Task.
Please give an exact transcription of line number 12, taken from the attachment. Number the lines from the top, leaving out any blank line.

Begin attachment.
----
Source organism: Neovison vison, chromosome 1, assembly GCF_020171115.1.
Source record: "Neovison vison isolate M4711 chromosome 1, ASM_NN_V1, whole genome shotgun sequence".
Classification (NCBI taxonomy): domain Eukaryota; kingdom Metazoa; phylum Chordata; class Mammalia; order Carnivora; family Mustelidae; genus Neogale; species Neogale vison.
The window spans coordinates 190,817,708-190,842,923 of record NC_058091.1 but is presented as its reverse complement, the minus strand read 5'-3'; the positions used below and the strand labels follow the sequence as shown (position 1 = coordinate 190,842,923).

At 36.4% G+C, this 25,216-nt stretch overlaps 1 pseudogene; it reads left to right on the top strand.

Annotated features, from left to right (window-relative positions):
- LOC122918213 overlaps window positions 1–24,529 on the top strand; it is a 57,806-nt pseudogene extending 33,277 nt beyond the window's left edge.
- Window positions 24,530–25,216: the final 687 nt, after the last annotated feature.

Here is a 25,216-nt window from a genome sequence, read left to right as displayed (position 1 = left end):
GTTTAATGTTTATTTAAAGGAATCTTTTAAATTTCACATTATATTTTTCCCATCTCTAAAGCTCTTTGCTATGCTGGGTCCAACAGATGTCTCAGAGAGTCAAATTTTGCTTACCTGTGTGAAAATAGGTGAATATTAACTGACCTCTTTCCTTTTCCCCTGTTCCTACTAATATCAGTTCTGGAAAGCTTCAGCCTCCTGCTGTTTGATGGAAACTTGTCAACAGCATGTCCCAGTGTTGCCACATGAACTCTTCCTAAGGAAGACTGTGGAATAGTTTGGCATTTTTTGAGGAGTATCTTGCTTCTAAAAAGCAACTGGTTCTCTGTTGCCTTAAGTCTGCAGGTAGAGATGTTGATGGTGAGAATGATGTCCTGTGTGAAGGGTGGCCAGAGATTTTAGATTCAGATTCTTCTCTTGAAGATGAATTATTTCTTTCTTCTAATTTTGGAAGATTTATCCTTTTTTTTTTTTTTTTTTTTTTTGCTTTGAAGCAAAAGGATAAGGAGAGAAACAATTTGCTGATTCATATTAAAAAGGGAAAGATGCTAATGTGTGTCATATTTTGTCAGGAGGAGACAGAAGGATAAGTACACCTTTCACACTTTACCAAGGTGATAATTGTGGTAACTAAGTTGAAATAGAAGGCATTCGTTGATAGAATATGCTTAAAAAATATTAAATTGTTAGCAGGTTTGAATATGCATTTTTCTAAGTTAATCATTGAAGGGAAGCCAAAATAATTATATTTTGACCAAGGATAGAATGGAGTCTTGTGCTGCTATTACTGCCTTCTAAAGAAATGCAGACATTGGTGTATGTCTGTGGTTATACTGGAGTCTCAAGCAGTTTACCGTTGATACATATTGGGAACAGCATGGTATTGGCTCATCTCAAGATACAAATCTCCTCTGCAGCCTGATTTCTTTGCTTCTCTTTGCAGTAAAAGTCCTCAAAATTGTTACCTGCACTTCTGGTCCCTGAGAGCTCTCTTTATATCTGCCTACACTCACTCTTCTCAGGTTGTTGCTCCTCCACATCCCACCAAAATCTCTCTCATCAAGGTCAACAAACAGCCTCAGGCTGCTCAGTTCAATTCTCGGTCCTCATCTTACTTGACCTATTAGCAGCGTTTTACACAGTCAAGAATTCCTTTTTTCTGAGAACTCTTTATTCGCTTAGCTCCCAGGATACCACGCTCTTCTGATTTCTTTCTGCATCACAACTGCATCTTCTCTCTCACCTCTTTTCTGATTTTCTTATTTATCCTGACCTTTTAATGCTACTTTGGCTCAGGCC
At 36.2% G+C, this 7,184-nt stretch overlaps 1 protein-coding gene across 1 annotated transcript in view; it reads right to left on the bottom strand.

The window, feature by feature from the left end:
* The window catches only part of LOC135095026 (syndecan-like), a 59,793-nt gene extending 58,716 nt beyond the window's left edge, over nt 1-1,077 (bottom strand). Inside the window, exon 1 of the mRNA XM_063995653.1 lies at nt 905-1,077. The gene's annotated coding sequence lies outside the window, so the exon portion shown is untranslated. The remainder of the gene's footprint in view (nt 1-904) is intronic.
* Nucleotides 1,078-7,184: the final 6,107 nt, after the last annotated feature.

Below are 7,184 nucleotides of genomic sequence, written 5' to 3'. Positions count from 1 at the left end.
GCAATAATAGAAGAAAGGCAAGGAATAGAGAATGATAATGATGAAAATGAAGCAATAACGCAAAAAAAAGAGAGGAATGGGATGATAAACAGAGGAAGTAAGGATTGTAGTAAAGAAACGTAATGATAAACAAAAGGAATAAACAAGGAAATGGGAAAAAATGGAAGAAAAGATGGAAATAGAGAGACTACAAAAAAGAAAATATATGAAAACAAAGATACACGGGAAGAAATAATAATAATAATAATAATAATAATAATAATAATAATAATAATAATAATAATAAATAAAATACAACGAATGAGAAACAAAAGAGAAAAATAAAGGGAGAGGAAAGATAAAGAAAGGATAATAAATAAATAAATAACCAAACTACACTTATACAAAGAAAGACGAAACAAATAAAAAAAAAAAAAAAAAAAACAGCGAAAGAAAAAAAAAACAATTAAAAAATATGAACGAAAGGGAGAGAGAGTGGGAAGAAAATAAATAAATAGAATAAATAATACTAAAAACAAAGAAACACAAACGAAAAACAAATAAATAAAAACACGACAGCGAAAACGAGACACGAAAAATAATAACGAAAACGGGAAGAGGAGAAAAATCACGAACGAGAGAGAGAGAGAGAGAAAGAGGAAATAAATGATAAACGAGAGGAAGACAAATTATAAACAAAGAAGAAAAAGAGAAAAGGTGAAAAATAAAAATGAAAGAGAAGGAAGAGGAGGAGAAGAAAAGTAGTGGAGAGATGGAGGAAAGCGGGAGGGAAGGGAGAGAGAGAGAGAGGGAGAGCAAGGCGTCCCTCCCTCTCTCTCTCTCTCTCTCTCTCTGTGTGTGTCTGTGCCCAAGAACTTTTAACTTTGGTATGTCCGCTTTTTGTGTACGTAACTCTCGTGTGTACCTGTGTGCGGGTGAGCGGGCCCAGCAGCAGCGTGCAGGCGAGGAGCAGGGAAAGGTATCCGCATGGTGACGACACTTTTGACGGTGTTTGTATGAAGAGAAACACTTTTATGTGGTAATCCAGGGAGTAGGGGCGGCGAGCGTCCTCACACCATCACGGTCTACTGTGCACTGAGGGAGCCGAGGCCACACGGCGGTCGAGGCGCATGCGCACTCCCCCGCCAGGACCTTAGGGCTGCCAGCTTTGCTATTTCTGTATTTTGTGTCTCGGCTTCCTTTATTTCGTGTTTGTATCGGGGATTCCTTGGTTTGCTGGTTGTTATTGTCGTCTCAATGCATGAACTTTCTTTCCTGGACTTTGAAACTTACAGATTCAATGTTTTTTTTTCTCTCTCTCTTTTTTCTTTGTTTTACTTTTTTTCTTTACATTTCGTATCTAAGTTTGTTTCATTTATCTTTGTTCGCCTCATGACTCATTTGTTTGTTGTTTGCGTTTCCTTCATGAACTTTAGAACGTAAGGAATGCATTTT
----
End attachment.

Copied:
The window, feature by feature from the left end: